The first problem that plagued Fisker was its production. The brand had built projections of selling 15,000 Fisker Karmas per year from 2009, the year after the vehicle was introduced, according to Reuters. Instead, production faltered, and it began delivering orders only in 2011, concluding production with less than 2,000 total units and losing a reported $35,000 or more on each sale. In contrast, Tesla sold just 2,400 Roadsters, but had allocated resources to build 2,500 total (rather than Fisker’s ultimately unattainable targets).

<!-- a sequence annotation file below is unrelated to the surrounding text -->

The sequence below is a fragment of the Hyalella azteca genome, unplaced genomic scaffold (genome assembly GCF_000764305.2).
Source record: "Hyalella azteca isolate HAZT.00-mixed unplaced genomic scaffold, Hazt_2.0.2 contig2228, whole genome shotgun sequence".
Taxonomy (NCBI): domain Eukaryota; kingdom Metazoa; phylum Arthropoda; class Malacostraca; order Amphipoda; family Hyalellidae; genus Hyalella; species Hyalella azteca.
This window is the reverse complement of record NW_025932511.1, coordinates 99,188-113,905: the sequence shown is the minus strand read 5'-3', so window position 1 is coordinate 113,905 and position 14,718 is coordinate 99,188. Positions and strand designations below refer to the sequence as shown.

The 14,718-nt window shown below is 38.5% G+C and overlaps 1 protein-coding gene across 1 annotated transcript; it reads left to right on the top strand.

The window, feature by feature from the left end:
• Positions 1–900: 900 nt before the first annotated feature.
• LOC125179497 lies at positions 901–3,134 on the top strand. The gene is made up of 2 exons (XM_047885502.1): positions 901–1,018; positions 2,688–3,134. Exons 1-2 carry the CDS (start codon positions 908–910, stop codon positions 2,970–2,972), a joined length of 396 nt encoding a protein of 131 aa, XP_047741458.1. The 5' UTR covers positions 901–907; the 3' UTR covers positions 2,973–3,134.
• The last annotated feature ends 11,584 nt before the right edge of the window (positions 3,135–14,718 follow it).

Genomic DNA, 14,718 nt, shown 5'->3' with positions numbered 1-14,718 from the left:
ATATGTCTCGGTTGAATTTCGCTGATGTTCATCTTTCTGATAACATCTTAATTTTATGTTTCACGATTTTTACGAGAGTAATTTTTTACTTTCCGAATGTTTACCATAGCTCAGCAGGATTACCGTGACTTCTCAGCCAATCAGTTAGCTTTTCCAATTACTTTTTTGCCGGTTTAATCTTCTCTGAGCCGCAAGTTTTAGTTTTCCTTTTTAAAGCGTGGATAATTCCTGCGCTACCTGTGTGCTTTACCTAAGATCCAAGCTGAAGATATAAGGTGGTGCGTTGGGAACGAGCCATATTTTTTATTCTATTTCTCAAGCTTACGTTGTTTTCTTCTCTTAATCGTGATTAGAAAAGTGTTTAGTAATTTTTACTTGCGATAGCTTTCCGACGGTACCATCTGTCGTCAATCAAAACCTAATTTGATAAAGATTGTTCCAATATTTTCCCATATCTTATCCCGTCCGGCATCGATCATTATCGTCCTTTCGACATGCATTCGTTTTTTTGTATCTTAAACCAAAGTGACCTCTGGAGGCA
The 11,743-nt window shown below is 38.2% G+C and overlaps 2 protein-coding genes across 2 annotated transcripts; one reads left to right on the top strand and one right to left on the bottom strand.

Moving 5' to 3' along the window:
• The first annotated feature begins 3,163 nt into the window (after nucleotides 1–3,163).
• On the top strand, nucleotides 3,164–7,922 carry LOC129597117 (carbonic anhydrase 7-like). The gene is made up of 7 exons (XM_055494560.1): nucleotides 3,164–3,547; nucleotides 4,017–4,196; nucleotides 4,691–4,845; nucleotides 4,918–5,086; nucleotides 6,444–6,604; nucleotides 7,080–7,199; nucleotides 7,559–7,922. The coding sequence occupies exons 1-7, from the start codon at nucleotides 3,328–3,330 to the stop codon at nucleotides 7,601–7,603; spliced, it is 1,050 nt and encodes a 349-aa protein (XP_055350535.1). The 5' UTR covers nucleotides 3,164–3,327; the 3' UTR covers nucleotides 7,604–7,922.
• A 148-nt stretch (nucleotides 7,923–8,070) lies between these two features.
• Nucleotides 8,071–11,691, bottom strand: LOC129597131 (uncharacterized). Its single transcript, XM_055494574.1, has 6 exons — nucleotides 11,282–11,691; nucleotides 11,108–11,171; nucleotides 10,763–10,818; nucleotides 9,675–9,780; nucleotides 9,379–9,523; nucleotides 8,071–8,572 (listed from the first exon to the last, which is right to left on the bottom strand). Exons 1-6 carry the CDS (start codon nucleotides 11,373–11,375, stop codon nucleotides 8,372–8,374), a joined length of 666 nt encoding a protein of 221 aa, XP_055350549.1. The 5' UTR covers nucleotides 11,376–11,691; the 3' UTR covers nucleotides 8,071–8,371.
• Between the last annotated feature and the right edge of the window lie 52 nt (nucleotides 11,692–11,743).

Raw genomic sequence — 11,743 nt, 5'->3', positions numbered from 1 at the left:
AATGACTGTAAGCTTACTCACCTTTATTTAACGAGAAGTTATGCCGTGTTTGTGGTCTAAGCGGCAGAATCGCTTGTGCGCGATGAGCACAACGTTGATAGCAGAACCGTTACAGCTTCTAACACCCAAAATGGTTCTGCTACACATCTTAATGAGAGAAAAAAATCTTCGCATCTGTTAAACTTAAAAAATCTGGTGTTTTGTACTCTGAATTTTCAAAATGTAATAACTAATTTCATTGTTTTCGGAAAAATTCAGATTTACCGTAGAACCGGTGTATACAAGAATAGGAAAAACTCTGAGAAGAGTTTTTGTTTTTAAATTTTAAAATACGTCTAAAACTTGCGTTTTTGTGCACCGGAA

Tesla, according to Business Insider developed the Roadster as a kind of niche product, rather than the widespread consumer good that Fisker clearly envisioned its Karma to be. In the end, Tesla was better positioned to take advantage of the market’s appetite for this novel take on a classic mode of transportation. Production issues that saw parts poorly manufactured, missing, or broken, alongside a fundamental misreading of the consumer environment, left the Fisker brand vulnerable to instability. Unfortunately for Fisker, other shocks were waiting just around the corner and would push the brand out of play entirely.